Category Archives: Top Issues

For postings related to ACRL’s “Top Issues Facing Academic Libraries” (2002).

Chance To Influence Next Generation Higher Education Administrators

I was intrigued by this new initiative created by the folks at Inside Higher Ed and the Association for the Study of Higher Education. It allows anyone to submit a 1,000 word, well-researched and documented essay on any news story published by Inside Higher Ed. While some essays must be based on a set of pre-selected stories, others can be proposed by potential authors. Because the content is targeted to faculty and graduate students in higher education administration programs, as well as current higher education administrators, this seems like an excellent opportunity for academic librarians to share their perspective on library-related news stories and essays that appear in Inside Higher Ed. Doing so could help to influence and shape how future higher education administrators perceive the academic library.

All too often when these stories appear, be they informative or controversial, librarians engage in discussion among themselves on their discussion lists and twitter feeds, or they leave insightful comments to the stories, but rarely is there any organized follow up. In the end those who need to hear what we bring to the conversation most likely never have that opportunity. This new program changes that. Take for example two recent IHE articles, one a news item on “bookless libraries” and the other an essay on “Reviving the Academic Library“. Both generated considerable discussion in the library community, but who knows what message reached the academic administrators who decide on the library budget or whether or not to commit funds to a new library facility.

What do these essays look like? If you go to the detailed information page there is an example that provides a good picture of what’s expected. In addition to the essay authors should develop a set of questions that faculty could use to lead a discussion on the topic. Academic librarians should keep this new program in mind for the next time that Inside Higher Ed publishes an article or essay that could use a balanced and authoritative response from our profession. To not do so allows authors who may have an outdated interpretation or inaccurate understanding of the mission and operation of the contemporary academic library to unduly influence the thinking of academic administrators.

Academic Librarians Are Not Salespeople – But They Should Be

Have you seen the latest set of “Provocative Statements“ from the 2009 Taiga Forum yet? The statements were released a few weeks ago, and I think there’s been little discussion about them thus far. By contrast the first set of provocative statements generated in 2006 created a great deal of discussion. So far I think only this blogger has discussed the statements, and the lack of attention strikes me as odd. Perhaps this year’s crop of statements are just a bit less controversial than the ones produced in 2006. For example, one of the most provocative of the 2006 batch stated:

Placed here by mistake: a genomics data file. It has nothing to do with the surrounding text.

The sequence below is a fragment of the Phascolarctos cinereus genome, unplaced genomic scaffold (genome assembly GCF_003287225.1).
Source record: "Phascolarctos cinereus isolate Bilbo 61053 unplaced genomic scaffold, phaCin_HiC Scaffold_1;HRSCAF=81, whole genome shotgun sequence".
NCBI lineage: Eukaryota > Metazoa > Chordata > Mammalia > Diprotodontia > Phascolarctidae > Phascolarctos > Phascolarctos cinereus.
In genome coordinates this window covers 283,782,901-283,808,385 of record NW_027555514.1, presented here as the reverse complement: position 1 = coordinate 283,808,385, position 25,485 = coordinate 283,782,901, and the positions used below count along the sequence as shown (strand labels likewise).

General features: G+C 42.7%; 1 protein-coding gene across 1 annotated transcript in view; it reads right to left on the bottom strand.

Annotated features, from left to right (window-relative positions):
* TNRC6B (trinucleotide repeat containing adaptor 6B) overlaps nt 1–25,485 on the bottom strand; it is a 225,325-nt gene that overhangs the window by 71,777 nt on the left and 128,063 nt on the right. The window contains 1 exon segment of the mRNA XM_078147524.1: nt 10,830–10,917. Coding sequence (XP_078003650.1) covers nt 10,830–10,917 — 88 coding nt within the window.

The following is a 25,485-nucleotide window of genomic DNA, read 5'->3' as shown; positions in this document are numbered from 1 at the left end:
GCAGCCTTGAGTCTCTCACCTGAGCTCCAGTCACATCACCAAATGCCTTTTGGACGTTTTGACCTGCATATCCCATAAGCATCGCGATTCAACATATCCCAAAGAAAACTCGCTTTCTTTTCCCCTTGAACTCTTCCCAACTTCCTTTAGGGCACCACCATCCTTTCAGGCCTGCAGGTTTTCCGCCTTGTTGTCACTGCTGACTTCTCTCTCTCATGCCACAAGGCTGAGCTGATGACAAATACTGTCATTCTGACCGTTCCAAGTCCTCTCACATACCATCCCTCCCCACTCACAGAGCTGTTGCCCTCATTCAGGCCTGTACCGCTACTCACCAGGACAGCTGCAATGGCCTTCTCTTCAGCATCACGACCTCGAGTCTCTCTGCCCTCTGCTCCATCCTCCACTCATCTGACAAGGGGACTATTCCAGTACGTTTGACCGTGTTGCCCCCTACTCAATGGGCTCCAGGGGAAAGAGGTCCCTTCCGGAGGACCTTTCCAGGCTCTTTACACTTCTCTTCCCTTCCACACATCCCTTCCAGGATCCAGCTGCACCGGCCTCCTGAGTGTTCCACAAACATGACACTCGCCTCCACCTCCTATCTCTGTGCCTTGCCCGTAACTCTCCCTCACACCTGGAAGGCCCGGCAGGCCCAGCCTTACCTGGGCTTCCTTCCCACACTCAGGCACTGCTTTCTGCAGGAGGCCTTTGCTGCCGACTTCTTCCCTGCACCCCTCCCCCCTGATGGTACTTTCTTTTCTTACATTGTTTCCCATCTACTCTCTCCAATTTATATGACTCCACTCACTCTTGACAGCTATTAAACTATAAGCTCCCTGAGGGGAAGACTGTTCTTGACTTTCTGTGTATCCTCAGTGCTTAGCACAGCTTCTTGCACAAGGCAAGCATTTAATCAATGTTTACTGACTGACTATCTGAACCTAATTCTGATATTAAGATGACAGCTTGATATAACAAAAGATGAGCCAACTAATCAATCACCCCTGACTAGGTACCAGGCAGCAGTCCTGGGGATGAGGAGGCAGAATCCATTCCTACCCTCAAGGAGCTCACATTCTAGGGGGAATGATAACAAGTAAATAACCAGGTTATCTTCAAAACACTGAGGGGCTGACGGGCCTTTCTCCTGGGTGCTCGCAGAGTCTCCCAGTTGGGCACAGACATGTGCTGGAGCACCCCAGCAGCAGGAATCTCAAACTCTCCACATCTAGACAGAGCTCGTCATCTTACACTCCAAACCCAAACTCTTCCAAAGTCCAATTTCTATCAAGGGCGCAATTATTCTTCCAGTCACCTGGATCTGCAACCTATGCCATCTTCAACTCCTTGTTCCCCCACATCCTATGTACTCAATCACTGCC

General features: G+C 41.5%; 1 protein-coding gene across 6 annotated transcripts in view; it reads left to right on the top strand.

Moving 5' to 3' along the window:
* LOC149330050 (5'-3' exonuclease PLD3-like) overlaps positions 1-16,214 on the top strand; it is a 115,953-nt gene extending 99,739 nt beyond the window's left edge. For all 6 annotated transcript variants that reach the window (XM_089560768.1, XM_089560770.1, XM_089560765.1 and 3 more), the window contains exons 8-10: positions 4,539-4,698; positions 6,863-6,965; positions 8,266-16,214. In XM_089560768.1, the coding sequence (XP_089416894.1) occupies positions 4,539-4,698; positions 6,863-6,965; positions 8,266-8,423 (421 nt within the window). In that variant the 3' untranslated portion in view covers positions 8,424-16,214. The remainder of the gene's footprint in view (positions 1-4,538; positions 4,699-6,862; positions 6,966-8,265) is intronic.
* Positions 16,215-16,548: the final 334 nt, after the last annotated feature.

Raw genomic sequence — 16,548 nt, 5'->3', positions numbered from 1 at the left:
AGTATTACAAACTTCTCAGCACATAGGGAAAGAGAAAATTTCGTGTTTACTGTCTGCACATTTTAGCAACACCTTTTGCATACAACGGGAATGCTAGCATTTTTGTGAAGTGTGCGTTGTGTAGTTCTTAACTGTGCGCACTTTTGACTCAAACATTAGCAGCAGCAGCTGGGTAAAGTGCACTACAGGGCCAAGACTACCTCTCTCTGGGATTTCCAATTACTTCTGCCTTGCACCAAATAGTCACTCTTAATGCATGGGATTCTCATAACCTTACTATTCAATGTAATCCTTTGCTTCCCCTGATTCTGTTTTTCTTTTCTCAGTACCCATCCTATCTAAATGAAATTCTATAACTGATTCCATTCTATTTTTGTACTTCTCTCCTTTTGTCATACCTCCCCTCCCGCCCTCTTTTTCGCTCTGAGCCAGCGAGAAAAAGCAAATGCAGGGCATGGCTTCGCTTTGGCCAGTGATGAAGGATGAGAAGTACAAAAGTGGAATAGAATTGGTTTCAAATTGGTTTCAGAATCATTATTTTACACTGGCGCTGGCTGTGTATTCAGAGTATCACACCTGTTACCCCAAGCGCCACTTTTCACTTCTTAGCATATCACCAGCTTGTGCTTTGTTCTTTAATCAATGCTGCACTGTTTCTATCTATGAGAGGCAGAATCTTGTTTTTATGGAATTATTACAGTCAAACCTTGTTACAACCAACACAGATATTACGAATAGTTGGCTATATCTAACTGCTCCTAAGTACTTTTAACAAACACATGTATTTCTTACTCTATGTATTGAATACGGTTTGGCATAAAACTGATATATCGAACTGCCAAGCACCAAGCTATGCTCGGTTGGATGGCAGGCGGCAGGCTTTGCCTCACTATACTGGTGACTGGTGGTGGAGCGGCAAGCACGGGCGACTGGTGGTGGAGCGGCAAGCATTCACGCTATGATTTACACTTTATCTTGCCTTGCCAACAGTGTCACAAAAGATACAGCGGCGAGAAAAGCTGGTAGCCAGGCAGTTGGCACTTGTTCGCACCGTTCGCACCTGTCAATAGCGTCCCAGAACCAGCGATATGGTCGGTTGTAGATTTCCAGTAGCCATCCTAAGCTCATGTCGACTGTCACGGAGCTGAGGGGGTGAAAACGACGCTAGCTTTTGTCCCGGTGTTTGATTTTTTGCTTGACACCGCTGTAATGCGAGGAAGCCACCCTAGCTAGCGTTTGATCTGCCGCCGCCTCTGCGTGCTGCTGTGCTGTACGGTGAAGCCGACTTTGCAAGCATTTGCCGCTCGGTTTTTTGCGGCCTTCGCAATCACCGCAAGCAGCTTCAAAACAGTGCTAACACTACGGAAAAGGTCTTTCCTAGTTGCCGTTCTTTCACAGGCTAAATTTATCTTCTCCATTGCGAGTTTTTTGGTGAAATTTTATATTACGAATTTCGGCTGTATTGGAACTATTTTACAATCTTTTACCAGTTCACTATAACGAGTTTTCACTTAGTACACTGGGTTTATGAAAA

there will be no more librarians as we know them. Staff may have MBAs or be computer/data scientists. All library staff will need the technical skills equivalent to today’s systems and web services personnel. The ever increasing technology curve will precipitate a high turnover among traditional librarians; the average age of library staff will have dropped to 28.

Compare that to one of the 2009 provocative statements:

libraries will provide no in-person services. All services (reference, circulation, instruction, etc.) will be unmediated and supported by technology.

Keep in mind that all those statements are prefaced with “within the next 5 years”. Even looking back to 2006 it’s highly unlikely any academic librarians believed we’d all be gone by 2011. But the value of Taiga’s provocative statements isn’t their predictive value. Rather it’s in their ability to get librarians thinking about and discussing how it is possible we can even be making such suggestions, and what it is we need to do to shape our own preferred future rather than submit to the outcomes the statements suggest. I can recall several regional conferences that based some sort of activity or discussion on the 2006 statements. I doubt that will repeat for the 2009 statements. I’m not sure why. The 2009 statements are worthy of discussion, but perhaps in our current state of financial crisis academic librarians are simply fixated with budgetary issues.

So what does any of this have to do with this post’s title? Well I participated in this year’s forum (now that I”m an AUL I’m a member of the tribe), and with colleagues I helped to shape the statements. Somewhere during the discussions one of the participants said something along the lines of “Academic librarians are not good salespeople.” I can’t quite recall how that came up but it struck a chord with me because I’ve thought the same exact thing for quite a few years. Frontline librarians need to do more than just respond when the end users are looking for information. They’ve got to be out in the field spreading the word, and making the sales pitch for why the library’s resources are vitally important to the teaching and learning process.